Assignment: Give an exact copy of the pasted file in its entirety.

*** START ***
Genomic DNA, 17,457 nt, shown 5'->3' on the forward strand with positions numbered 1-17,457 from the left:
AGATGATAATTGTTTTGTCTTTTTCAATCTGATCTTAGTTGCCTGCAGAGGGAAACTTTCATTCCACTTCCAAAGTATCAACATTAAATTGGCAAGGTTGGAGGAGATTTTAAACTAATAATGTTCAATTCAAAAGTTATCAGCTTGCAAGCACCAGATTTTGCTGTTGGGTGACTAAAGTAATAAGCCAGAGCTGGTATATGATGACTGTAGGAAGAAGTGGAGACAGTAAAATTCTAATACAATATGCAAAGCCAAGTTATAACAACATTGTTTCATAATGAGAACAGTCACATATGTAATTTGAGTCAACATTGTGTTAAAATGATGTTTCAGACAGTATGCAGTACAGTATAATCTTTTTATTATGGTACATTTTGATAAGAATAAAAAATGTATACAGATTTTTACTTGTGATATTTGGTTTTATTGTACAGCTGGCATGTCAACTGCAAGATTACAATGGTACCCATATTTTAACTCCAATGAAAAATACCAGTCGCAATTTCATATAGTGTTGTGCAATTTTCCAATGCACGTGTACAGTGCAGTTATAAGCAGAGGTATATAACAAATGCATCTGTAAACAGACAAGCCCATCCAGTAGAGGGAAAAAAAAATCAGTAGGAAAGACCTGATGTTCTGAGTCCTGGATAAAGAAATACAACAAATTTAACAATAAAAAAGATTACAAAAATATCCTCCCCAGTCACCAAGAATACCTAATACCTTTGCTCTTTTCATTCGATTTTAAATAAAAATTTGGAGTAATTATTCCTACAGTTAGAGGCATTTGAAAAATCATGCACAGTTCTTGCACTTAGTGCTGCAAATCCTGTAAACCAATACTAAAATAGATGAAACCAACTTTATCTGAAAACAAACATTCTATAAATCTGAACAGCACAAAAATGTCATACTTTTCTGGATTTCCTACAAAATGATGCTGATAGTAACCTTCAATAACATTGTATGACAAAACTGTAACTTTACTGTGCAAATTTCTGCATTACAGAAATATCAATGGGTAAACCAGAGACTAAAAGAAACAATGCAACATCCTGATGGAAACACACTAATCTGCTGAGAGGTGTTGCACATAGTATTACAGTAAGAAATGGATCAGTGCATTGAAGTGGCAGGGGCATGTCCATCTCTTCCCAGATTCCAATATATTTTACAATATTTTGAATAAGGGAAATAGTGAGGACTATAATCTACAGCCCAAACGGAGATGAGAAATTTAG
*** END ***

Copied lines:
Genomic DNA, 17,457 nt, shown 5'->3' on the forward strand with positions numbered 1-17,457 from the left:
AGATGATAATTGTTTTGTCTTTTTCAATCTGATCTTAGTTGCCTGCAGAGGGAAACTTTCATTCCACTTCCAAAGTATCAACATTAAATTGGCAAGGTTGGAGGAGATTTTAAACTAATAATGTTCAATTCAAAAGTTATCAGCTTGCAAGCACCAGATTTTGCTGTTGGGTGACTAAAGTAATAAGCCAGAGCTGGTATATGATGACTGTAGGAAGAAGTGGAGACAGTAAAATTCTAATACAATATGCAAAGCCAAGTTATAACAACATTGTTTCATAATGAGAACAGTCACATATGTAATTTGAGTCAACATTGTGTTAAAATGATGTTTCAGACAGTATGCAGTACAGTATAATCTTTTTATTATGGTACATTTTGATAAGAATAAAAAATGTATACAGATTTTTACTTGTGATATTTGGTTTTATTGTACAGCTGGCATGTCAACTGCAAGATTACAATGGTACCCATATTTTAACTCCAATGAAAAATACCAGTCGCAATTTCATATAGTGTTGTGCAATTTTCCAATGCACGTGTACAGTGCAGTTATAAGCAGAGGTATATAACAAATGCATCTGTAAACAGACAAGCCCATCCAGTAGAGGGAAAAAAAAATCAGTAGGAAAGACCTGATGTTCTGAGTCCTGGATAAAGAAATACAACAAATTTAACAATAAAAAAGATTACAAAAATATCCTCCCCAGTCACCAAGAATACCTAATACCTTTGCTCTTTTCATTCGATTTTAAATAAAAATTTGGAGTAATTATTCCTACAGTTAGAGGCATTTGAAAAATCATGCACAGTTCTTGCACTTAGTGCTGCAAATCCTGTAAACCAATACTAAAATAGATGAAACCAACTTTATCTGAAAACAAACATTCTATAAATCTGAACAGCACAAAAATGTCATACTTTTCTGGATTTCCTACAAAATGATGCTGATAGTAACCTTCAATAACATTGTATGACAAAACTGTAACTTTACTGTGCAAATTTCTGCATTACAGAAATATCAATGGGTAAACCAGAGACTAAAAGAAACAATGCAACATCCTGATGGAAACACACTAATCTGCTGAGAGGTGTTGCACATAGTATTACAGTAAGAAATGGATCAGTGCATTGAAGTGGCAGGGGCATGTCCATCTCTTCCCAGATTCCAATATATTTTACAATATTTTGAATAAGGGAAATAGTGAGGACTATAATCTACAGCCCAAACGGAGATGAGAAATTTAG